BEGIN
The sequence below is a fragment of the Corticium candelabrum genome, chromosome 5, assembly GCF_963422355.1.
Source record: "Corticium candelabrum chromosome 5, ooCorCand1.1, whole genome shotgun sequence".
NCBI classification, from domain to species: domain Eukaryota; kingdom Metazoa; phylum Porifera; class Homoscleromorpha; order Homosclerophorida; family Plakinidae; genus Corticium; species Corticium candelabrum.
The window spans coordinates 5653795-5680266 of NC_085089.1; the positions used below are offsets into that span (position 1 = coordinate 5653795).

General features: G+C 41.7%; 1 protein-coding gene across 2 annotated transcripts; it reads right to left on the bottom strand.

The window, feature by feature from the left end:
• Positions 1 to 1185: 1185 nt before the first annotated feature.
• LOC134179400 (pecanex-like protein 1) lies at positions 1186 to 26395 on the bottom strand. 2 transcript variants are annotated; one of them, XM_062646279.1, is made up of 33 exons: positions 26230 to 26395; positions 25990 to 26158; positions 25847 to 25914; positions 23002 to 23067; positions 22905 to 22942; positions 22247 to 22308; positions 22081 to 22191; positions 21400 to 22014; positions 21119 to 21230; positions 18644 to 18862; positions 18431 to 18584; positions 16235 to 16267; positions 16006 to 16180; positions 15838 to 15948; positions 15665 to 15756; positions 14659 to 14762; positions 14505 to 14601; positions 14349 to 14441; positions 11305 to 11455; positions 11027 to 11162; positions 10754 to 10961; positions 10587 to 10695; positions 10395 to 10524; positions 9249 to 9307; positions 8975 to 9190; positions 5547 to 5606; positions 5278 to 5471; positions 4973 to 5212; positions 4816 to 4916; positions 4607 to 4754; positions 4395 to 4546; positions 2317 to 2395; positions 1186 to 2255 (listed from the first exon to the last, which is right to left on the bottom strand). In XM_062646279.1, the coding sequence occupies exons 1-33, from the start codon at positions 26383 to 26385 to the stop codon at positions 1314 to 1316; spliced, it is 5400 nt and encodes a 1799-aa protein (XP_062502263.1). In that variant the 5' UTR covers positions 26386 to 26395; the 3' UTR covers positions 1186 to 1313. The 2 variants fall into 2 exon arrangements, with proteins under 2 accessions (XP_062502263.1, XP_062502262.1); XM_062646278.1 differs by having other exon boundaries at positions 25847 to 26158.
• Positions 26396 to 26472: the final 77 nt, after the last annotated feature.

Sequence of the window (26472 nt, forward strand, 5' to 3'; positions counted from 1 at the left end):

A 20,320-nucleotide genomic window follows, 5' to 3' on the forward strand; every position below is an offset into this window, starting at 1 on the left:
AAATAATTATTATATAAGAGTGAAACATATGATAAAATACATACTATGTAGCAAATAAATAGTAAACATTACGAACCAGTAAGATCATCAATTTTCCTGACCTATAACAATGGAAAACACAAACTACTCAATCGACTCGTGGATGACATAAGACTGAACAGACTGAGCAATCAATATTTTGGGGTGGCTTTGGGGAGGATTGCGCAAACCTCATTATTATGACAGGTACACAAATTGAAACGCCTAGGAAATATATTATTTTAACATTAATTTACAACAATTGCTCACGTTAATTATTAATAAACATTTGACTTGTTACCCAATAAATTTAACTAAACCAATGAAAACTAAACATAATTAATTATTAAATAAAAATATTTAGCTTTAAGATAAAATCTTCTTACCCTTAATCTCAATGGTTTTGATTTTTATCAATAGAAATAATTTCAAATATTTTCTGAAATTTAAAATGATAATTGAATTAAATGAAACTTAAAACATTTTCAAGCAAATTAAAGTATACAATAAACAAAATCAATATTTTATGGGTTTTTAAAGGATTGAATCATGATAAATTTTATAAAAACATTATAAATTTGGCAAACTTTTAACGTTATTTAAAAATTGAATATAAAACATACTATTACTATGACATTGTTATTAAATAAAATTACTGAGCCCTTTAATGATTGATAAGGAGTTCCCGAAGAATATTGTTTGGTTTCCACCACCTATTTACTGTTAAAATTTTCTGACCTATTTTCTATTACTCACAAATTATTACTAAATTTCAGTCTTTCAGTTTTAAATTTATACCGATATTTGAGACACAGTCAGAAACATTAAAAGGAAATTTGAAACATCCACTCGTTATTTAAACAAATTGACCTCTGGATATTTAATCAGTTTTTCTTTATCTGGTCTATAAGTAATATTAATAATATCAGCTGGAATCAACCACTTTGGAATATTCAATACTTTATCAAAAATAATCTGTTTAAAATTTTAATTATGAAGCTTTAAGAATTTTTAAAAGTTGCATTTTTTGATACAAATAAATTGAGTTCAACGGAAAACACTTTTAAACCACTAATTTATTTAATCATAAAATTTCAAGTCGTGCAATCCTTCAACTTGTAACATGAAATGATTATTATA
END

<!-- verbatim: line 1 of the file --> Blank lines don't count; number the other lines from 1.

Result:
The sequence below is a fragment of the Corticium candelabrum genome, chromosome 5, assembly GCF_963422355.1.